BY ELIZABETH BASTIAN, Perspectives Editor
March is National Women’s History Month. While this normally brings to mind images of suffragettes picketing outside of the White House in anticipation of earning the right to vote, or Rosie the Riveter telling everyone that “We Can Do It!,” for me there is a different connotation. A more personal one, a more modern one. So for this week, I am taking the time to recognize and thank all of the beautiful women out there who have greatly influenced the person I have become.
I cannot begin with anyone else. To my mother, who has known me longer than anyone else. Being a stay-at-home mom is no easy job, but you do it with grace, style, and joy. Thank you for teaching me how to express myself, how to read people, and how to do Chinese fire-drills.
To my Oma, for raising eleven(!) children and still maintaining an open door policy, for introducing me to my German heritage, and for letting me use your basement pottery studio as a child. I will always cherish those memories.
To my Nana, for spoiling me and my siblings as only a grandma could, for telling me stories about your Detroit childhood whenever I asked, for all the quilts and afghans you made me, and for teaching me how to knit, sew, and cook.
To all the working mothers and adult women who work alongside me in the restaurant industry – you have put up with the service industry for longer than I can even imagine, dealing with irate customers all day and then going home to a house and a family. You work harder than anyone else I have ever met, and do not receive nearly as many benefits as you deserve. I admire you so much. Thank you for showing me that you can do it all, and for sharing your stories and your dreams with me.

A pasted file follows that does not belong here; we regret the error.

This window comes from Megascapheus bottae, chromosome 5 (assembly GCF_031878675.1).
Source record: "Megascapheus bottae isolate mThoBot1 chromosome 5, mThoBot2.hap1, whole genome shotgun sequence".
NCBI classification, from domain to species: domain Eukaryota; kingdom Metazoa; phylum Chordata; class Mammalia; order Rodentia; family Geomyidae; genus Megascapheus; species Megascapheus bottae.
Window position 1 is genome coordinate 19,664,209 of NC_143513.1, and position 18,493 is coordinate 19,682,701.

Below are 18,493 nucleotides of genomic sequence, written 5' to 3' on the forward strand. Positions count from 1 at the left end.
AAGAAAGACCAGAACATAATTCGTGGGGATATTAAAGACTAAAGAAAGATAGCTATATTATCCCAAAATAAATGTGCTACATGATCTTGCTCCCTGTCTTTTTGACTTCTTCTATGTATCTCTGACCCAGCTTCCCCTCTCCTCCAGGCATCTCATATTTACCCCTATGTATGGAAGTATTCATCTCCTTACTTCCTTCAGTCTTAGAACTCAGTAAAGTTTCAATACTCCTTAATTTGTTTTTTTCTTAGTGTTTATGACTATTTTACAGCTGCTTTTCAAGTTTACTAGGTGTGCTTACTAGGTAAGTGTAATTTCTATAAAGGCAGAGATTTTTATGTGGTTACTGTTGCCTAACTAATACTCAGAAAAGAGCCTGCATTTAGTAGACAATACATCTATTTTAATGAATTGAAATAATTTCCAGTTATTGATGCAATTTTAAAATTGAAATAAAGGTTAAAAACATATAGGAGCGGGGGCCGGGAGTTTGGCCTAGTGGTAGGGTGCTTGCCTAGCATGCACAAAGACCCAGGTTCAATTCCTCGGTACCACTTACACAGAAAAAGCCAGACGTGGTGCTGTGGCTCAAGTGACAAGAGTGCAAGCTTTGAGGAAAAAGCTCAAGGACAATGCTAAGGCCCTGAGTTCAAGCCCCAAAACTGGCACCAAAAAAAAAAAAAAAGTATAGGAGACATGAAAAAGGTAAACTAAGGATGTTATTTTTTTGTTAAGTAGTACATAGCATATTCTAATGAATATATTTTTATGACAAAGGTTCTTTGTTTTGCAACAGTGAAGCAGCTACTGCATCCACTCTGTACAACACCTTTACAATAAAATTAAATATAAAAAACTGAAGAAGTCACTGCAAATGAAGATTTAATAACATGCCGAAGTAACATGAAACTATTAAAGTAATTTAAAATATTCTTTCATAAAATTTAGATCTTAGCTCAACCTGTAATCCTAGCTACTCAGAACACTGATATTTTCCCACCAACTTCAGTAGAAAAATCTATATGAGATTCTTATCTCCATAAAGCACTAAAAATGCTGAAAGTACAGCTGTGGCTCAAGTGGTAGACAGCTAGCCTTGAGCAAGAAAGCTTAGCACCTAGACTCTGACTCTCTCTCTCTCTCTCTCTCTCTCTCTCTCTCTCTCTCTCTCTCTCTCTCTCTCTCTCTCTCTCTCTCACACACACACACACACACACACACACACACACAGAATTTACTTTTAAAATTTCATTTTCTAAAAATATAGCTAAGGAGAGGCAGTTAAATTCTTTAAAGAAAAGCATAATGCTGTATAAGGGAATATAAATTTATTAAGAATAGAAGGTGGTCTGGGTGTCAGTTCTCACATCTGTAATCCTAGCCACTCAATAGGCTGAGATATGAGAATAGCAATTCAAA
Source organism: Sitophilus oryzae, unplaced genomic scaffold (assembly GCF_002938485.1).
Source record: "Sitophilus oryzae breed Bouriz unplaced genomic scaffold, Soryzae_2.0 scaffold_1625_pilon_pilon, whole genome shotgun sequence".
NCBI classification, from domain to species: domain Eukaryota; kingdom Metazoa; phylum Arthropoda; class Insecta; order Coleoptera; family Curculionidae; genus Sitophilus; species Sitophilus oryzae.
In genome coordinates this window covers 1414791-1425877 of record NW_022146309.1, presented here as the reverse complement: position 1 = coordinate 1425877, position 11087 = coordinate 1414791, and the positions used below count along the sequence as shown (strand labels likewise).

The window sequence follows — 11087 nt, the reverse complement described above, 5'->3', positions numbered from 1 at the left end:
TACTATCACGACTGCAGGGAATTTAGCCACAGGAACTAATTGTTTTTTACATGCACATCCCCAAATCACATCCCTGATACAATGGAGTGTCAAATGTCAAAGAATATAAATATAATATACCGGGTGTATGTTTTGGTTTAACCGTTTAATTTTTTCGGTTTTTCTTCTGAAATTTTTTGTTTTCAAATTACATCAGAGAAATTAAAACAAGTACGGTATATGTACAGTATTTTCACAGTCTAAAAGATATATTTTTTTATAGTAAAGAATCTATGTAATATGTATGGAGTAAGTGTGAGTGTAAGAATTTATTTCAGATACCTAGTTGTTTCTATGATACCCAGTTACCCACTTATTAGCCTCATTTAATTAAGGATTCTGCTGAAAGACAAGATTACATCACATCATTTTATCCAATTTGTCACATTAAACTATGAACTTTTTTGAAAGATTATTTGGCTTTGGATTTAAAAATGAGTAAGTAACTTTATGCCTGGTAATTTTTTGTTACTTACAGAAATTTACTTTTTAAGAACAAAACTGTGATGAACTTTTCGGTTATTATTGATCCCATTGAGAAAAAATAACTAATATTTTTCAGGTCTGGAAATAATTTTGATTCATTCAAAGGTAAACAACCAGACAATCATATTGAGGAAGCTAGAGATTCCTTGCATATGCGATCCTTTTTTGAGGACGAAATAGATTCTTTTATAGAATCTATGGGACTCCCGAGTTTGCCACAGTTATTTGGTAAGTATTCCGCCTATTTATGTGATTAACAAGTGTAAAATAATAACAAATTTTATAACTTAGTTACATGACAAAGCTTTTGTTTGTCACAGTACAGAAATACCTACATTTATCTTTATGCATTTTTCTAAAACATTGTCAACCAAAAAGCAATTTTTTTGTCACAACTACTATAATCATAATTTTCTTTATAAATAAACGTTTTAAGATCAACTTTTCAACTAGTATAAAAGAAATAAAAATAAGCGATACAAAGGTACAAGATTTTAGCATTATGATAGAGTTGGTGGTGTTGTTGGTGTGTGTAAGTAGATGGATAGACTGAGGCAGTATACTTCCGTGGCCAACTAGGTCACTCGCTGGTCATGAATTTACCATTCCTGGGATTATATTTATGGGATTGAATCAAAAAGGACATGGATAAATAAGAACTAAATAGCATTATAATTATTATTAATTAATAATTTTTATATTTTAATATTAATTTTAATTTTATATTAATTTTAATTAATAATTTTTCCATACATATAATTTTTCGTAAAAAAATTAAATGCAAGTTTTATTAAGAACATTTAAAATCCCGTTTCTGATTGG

To my best friend, who has taken me in like a little sister, watched out for me, protected me. Thank you for accepting me, for encouraging me, and for showing me the true meaning of maturity. Most of all, thank you for demonstrating the vitality of the voracious pursuit of a dream. You have single-handedly established yourself as a floral and wedding designer in the space of a year while working at least one other job. I am so proud.
To the ladies of the Honors Program, for proving the age-old adage that “anything you can do, I can do better,” and for the infinite amounts of wit, irony, sarcasm, and sass. You are all going places, I know it.
To my female professors, whom I have learned so much from. Breaking into your field may not have been easy, but you accomplished it nonetheless.
And there are so many others whom I could list, but I won’t. There are so many fabulous females out there, on and off campus, who manage to juggle incredible amounts of work, school, and extracurricular activities. I don’t know what my own future holds, but I hope that it reflects the lives of all the generations of women who have fought to even allow me to be in the place I am in now.
It’s mind-boggling to think that just a hundred years ago, I would not have been able to vote, attend college, own a car, or even to travel some places by myself. Things have changed in the past several decades because women were not complacent with remaining docile domestics for the rest of their lives. Sexism is nowhere near eradicated in our modern culture. We still have battles ahead of us, but I believe we are much more well equipped than we formally were.
So here’s to women: past, present, and future. We have come so far, but we’ve got so far to go. And I am honored to be a part of this rich history of the feminine.